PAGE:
Big Bang Theory is this decade's Friends. The Inbetweeners, a parochial sitcom that celebrates average to nerdy high school boys, has been so successful in the UK it is being remade here. Forget the Venice Biennale, Documenta, the Olympics or even Burning Man. If you want to witness the defining cultural event of our era go to San Diego Comic Con. In such a world why wouldn't the Diary of a Wimpy Kid series be the cornerstone of every pre-teen boy's library? But leaving aside the ongoing emasculation of Western menfolk, the Wimpy Kid's central premise, that self-deprecation is the MacGuyver of embarrassing situations, will always make perfect sense. Between the ages of 10 and about 30, most male lives are little more than a series of embarrassing situations, one after the other, and the sooner a fellow gets a grip on that, the better. The trailer for Diary of a Wimpy Kid Dog Days, the summer special episode, illuminates this fact of life with sunny wit and suggests the movie may be a powerful educational tool for any child, male or female.
What year is this? 1976? On the basis of the trailer it looks as though 360 has ignored the 36 years of cinema since Star Wars and instead promises a '70s-style intelligent film about adult relationships. Lending their not inconsiderable skills are the ever-maturing Jude Law, Rachel Weisz, so good in director Meirelles brilliant take on Le Carre's The Constant Gardner and even Sir Anthony Hopkins, with both eyes, and apparently giving a rare, muted performance. Gorgeously international, 360 is also the latest take on La Ronde, Arthur Schnitzler's play of sexual manners from the beginning of the last century. A bourgeois favorite (Sam "Skyfall" Mendes's Donmar Warehouse version, The Blue Room, is still recalled breathlessly), Schnitzler's play this time gets a Peter "The Queen" Morgan makeover, and you can almost smell the class.
A mysterious and alluring product, the trailer for The Babymakers suggests the movie is either the new 40 Year Old Virgin or the horrible thing you would expect from the director of Club Dread almost a decade on. Hope may be held out for the former since there are a couple of exceptionally good low sperm count gags in here, the cast is uniformly sharp and appealling (Olivia Munn should cherish her shot at being the new Christine Keener), and if it ends with an adoption rather than a fertility miracle it will have served a very useful function.
Celeste and Jesse Forever, on the other hand, looks as though it may be in the category of romantic movie as emetic. Who doesn't love the daughter of Quincy Jones and Peggy Lipton? The one who recalls Margot Kidder in her prime? And isn't everyone agreed that Andy Samberg was one of SNL's finest alumni? So why throw away all that good will on this witheringly saccharine trailer for a movie about a couple who split up but who come to realize they should be together after all? In the trailer's favour a very cool music track runs underneath throughout, the kind of dreamy modern electro pop Nicholas Winding Refn would use to score the scene of someone cutting someone else's face off in an empty discotheque.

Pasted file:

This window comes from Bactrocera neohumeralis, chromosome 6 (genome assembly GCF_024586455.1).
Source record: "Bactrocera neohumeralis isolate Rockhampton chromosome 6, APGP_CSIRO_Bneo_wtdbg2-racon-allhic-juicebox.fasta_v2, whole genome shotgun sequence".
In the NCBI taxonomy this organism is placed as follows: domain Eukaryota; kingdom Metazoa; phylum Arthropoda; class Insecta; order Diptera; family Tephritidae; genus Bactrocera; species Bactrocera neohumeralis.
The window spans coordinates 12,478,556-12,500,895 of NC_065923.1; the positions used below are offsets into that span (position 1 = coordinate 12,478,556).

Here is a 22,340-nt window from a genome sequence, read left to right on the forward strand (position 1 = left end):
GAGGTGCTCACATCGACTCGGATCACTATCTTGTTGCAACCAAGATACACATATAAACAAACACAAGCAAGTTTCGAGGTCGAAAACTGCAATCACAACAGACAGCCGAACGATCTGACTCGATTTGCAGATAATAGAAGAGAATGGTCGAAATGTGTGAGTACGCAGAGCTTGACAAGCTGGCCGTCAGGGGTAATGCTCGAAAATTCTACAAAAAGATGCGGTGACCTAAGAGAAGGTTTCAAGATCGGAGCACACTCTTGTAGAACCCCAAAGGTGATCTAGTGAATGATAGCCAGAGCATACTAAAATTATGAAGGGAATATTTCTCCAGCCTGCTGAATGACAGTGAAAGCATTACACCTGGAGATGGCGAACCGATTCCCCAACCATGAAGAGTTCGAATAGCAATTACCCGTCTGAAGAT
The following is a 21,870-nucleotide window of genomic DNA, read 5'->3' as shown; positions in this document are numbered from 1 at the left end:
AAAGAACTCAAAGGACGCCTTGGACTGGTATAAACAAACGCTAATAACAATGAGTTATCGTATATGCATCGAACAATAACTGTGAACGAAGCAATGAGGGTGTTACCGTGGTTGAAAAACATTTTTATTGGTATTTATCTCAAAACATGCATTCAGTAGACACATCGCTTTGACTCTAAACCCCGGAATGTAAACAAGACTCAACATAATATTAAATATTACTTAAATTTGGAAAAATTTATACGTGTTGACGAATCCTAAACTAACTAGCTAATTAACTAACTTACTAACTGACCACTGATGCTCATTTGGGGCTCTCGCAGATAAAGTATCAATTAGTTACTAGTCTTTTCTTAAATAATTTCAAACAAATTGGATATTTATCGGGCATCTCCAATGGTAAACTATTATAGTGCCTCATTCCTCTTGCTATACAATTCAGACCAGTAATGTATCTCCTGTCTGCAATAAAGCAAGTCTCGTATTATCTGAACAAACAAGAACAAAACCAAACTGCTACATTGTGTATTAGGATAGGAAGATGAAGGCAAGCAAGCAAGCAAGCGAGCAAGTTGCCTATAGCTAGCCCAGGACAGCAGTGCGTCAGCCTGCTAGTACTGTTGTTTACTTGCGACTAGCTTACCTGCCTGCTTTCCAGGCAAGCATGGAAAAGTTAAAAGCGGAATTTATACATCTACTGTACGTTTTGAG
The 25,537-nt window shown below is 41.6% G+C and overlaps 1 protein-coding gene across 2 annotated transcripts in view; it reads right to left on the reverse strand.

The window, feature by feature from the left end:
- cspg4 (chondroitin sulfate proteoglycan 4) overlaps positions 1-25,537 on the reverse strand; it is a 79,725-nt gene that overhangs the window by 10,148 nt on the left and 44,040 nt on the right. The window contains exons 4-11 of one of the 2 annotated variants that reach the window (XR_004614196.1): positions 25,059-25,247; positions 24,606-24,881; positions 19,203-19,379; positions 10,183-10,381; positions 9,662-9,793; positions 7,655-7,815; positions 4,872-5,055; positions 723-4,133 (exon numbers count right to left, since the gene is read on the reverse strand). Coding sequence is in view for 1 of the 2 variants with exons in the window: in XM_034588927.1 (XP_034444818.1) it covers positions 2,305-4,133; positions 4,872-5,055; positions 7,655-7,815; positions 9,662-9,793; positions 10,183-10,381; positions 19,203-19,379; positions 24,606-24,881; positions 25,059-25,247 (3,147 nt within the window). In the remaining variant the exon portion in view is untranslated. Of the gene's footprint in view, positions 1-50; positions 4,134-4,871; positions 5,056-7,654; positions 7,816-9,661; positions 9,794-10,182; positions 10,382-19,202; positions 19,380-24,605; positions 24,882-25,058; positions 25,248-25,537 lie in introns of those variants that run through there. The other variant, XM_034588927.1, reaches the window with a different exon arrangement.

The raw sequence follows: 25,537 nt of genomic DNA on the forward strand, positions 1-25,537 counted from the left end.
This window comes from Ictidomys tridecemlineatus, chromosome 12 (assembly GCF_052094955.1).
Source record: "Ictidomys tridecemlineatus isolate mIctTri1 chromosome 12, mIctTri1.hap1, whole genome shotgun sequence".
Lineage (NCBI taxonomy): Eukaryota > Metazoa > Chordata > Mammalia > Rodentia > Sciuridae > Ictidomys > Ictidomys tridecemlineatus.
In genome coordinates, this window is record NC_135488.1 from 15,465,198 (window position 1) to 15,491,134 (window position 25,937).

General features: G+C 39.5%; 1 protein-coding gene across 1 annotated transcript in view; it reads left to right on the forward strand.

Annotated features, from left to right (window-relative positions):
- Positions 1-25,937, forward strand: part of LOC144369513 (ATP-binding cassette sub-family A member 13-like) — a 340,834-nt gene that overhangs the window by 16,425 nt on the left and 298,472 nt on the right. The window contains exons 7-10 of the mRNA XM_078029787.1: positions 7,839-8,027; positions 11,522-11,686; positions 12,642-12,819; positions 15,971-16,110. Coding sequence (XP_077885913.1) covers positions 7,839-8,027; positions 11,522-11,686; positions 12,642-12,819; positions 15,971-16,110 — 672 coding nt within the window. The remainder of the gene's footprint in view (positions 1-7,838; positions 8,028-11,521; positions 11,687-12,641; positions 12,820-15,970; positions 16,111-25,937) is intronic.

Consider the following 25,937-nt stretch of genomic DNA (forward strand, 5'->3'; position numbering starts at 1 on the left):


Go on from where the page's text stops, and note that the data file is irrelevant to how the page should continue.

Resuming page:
Twenty years ago sushi was a relatively big deal. Back then there were even people who reacted badly to the idea of eating raw fish. You really had to make an effort it find it too. You couldn't get it just anywhere, you had to go somewhere interesting: San Francisco, New York, Melbourne, Japan even… In 2012 prettily decorated pieces of dessicated raw fish are delivered to you in your supermarkets, in corner stores, and on ghastly little conveyer belts in every town on the planet. Blue fin tuna is the collateral damage and this trailer for Sushi: the Global Catch explains the mechanics of why there won't be any for much longer.
Christian Slater seems to star in a lot of movies that somehow escape wider attention these days and though Soldiers of Fortune will probably be no exception it is certainly one of the most novel. A bunch of millionaires get the chance to play Call of Duty for real because they have paid to take part in an actual mercenary mission. It’s the ultimate video game and Christian is the hard-boiled vet hired to train them. (Bit of a stretch, yes, but you did just read the premise, right?) As a post-modern comment both on movies such as The Wild Geese or The Dogs of War and on contemporary American foreign policy this could be an amusing if broad satire.
In the endless and eternal season of remakes of movies that do not require remaking Total Recall seemingly has the appearance of being aware of its own abject redundancy. Besides the overt mirroring of key scenes, key dialogue, even the logo font, the evidence is mostly there in the casting. You have to wonder how many A listers were asked to consider filling Arnold Schwarzenegger's boots before Colin Farrell agreed to take the check? And sultry as Kate Beckinsale struggles to be, who would ever compare her to Sharon Stone sweating through a fight scene in a spandex tennis outfit? Perhaps only Beckinsale's husband, Len Wiseman, coincidentally the director of this film. Wiseman also saw fit to combine the Sharon Stone character with that of the original movie's chief thug, thereby comparing his wife's capacity for villainy with that of Michael Ironside, a man for whom the flapping leather trench coat may have been invented. What you end up with is a tribute act, a cheesy, unambitious time filler for the undemanding, at least according to this trailer.
(Mash ups by Mac Smullen)